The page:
Tax Terrorism

Tax authorities have issued a reminder to Vodafone Group Plc asking the company to pay Rs. 14,200 crore of tax dues — that the U.K.-based firm has referred to international arbitration — or risk having its assets seized.

What do you understand by ‘tax terrorism’? It is said that Indian entrepreneurs are faced with instances of tax terrorism affecting their morale. Critically examine. (200 Words)
‘Tax Terrorism’ essentially means undue exercise of power by tax authorities to levy taxes using legal or extra-legal means. The Vodafone case is a classic example, when despite a SC order ruling in favor of the company, tax laws were amended, retrospectively, in a manner that Vodafone was made liable for a tax on past transactions. Essentially, tax terrorism is an outcome of the existing tax framework.
  1. Complex tax structure — Numerous taxes apply even on seemingly simple transactions. Such a web of taxes acts adversely to smooth flow of business.
  2. Ambiguity in laws — This bends the law in favor of those who implement it. Vague definitions have led to dispute over applicability of MAT, CGT etc. in cases like the Vodafone.
  3. A weak advance ruling mechanism allows tax disputes to arise, which ultimately get solved in courts.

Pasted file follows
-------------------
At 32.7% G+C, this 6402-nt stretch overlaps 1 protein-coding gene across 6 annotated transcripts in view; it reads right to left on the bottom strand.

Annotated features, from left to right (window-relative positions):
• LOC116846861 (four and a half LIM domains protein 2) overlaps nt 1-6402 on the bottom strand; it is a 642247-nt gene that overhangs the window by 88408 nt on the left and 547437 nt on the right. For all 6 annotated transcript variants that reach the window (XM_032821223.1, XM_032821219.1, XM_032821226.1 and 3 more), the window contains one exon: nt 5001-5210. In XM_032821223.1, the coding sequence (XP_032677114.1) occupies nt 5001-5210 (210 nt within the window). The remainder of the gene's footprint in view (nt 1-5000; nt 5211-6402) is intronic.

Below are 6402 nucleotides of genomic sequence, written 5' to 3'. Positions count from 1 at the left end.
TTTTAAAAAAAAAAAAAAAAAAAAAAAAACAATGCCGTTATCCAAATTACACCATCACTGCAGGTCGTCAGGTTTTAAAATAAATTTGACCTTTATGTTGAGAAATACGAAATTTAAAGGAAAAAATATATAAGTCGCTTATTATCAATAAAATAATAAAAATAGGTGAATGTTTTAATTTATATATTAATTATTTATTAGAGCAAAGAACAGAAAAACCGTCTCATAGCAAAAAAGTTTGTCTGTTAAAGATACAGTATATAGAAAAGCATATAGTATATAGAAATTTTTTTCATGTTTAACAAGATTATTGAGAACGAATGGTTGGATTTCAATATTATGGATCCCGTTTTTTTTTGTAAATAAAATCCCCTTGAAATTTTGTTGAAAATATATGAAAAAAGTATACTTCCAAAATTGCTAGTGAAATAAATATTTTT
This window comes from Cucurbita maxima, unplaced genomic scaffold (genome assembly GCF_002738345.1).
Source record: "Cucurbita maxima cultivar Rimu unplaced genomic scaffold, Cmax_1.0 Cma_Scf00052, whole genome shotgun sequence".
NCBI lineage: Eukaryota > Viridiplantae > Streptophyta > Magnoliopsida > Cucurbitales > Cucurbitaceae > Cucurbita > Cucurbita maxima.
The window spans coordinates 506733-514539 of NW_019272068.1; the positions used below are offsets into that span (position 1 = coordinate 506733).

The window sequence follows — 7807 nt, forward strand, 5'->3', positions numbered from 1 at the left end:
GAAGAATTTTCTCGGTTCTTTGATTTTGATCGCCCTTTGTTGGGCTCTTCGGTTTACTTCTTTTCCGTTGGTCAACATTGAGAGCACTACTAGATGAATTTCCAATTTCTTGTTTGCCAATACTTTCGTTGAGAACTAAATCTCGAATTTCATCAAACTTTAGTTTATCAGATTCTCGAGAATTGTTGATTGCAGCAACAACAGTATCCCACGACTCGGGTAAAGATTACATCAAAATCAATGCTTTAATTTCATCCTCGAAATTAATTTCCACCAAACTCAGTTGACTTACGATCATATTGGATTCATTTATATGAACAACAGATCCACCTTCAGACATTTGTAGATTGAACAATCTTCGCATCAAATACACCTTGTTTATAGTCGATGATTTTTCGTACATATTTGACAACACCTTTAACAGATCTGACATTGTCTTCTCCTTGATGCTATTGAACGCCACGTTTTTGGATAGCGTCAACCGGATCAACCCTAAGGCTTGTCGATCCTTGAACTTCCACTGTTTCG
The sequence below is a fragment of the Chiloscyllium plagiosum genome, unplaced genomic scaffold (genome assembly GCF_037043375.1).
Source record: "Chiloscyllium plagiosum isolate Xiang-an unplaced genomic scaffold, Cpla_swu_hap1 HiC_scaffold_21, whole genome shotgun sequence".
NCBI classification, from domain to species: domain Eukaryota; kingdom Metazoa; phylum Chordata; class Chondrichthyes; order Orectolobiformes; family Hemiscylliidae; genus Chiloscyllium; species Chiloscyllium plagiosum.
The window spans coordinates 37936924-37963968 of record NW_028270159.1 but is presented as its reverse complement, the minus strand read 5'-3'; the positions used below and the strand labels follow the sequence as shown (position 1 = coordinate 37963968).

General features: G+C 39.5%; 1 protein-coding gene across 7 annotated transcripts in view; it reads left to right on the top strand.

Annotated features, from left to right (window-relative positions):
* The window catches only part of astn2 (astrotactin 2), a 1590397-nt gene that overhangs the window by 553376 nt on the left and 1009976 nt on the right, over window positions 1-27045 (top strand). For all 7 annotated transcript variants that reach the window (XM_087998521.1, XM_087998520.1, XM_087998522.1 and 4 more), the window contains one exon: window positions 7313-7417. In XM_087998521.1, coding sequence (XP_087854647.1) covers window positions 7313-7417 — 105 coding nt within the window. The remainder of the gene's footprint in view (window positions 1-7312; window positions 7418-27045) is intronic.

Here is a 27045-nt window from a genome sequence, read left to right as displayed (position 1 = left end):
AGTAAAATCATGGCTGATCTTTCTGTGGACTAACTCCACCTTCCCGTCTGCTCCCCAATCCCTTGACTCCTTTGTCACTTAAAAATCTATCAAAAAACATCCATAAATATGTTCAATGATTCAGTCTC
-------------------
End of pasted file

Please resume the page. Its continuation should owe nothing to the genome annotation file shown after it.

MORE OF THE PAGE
4. High handedness — The IT Act allows CBDT to send notices just based on suspicion that one has under-reported his income or miscalculated taxes. Such discretion on the authorities, at times, is misused.
  1. Ease of doing business ranking (142/188) is a testimony to the tax terrorism. Foreign investors fear such tax terrorism.
  2. This has resulted into non-compliance even by the entrepreneurs who are willing to comply since either way they are prone to litigation.
  3. Such opaqueness about tax obligations results in lack of predictability in incomes and hence, difficulty in charting out future plans.
However the issue could be resolved through a range of measures:
  1. The Advance Ruling Authority could be given more teeth. This would avoid unnecessary litigation.
  2. Simplifying indirect tax structure through implementing the GST would be positive for the health of the private sector in India.
  3. The Direct tax code could be implemented to disentangle the direct tax framework. However the GAAR provisions must be revised, may be to SAAR.
  4. The Corporate law service cadre could assist in creating synergy between tax authorities & corporate sector.
  5. An Anti-tax Terrorism Bureau could be setup with quasi-judicial powers to investigate & rule on cases of tax terrorism.
To unlock India’s true economic potential, public & private sector need to work together, & not at loggerheads. Tax evasion must be eliminated root & branch, not through tax terrorism but tax compliance



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